Mr. Dunlap traveled to Ft. Meade several months ago to monitor Guantanamo Bay hearings. The MCOP, which is also known as The Gitmo Observer, is part of the Indiana University McKinney School of Law Program in International Human Rights Law. Professor Edwards is the founder of the Program in International Human Rights Law, and the MCOP / Gitmo Observer.

CLOSING COMMENTS – Al Nashiri – 7 AUGUST 2014 – MARGARET BAUMGARTNER (FT. MEADE)

Me (Margaret Baumgartner) and one of my favorite members of our armed services.

Me (Margaret Baumgartner) and one of my favorite members of our armed services.

Who Am I & What Did I Experience at Ft. Meade?

To put a face behind the name, I thought I’d include a picture of myself.  That handsome man beside me is my brother, who is part of the reason I’ve become interested in this project.  My other brother is still active duty but I want to preserve some of his anonymity since he is deploying again.  Thus, I didn’t include a picture of him (I’m not slighting him!!!).

With everything I’ve seen this week, I’ve gone through a wide range of emotions.  I wasn’t expecting that to occur.  I would walk into the hearing in the morning, feeling that the process in place was a fair one (I do believe in justice) and then I would leave feeling conflicted.  Nothing is black and white in this process.  For example, I expected the government would be the party slowing the process down to avoid a verdict as they’ve taken this long to bring charges.  Instead, it was the defense filing motion after motion and going off on tangents during arguments.  I also wasn’t sure what I expected in Mr. Nashiri.  From what the contractors said and my observations, he was very respectful (I’ve heard some of the 9-11 defendants are prone to outbursts).  There were no outbursts and his responses to questions were polite.  I did find it easy to keep an open mind throughout the process and I hope that in my posts, I’ve appeared neutral towards all parties and issues.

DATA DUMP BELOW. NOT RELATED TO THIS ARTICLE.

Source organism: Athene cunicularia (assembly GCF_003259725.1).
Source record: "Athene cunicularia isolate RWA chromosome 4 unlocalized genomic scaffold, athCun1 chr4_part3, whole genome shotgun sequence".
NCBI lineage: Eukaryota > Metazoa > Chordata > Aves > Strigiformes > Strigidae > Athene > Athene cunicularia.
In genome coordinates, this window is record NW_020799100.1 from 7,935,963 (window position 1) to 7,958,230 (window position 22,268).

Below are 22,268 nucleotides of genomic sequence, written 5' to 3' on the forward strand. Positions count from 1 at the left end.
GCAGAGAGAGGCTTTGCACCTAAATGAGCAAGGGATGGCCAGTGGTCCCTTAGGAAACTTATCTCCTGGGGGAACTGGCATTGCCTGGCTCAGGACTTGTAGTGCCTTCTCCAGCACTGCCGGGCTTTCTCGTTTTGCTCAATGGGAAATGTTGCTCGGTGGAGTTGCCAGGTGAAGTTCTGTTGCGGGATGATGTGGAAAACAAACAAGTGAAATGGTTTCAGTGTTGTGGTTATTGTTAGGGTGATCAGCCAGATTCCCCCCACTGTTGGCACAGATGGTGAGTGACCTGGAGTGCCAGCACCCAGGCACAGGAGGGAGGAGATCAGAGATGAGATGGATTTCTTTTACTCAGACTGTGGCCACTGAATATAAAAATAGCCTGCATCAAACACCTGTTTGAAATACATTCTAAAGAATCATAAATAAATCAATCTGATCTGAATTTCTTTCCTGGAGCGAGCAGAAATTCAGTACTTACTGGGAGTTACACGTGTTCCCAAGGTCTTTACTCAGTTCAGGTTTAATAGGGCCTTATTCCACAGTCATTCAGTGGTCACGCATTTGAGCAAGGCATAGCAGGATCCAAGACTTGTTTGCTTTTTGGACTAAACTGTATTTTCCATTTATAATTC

I have no career experience with international human rights law or criminal procedure.  In fact, with my career, I’ve never seen the inside of a court room (patent cases rarely, if ever, go to trial).  The only exposure I have to criminal procedure are the courses I took in law school (IU-McKinney School of Law, J.D. ’10) with Professor William Marsh.  Professor Marsh would periodically go down to Guantanamo Bay to advise detainees of their rights.  He would come back and detail his experience to us in the classroom.  This mostly included a trip down and his clients refusing to see him.  My interest was piqued by his chronicles (enough that I took two semesters of Criminal Procedure with him!).

Website Resources

The materials provided on this website have been a valuable resource to me.  Having limited knowledge of this area of law, I found myself able to get quickly up to speed.  I specifically like having everything in one place to download.  We were also provided with binders containing everything on the website.  I liked having the motions, conventions, and histories to flip through as I needed reference during the hearings.  If I found anything that might have been lacking, it would be biographies or summaries of the parties on the prosecution and the defense.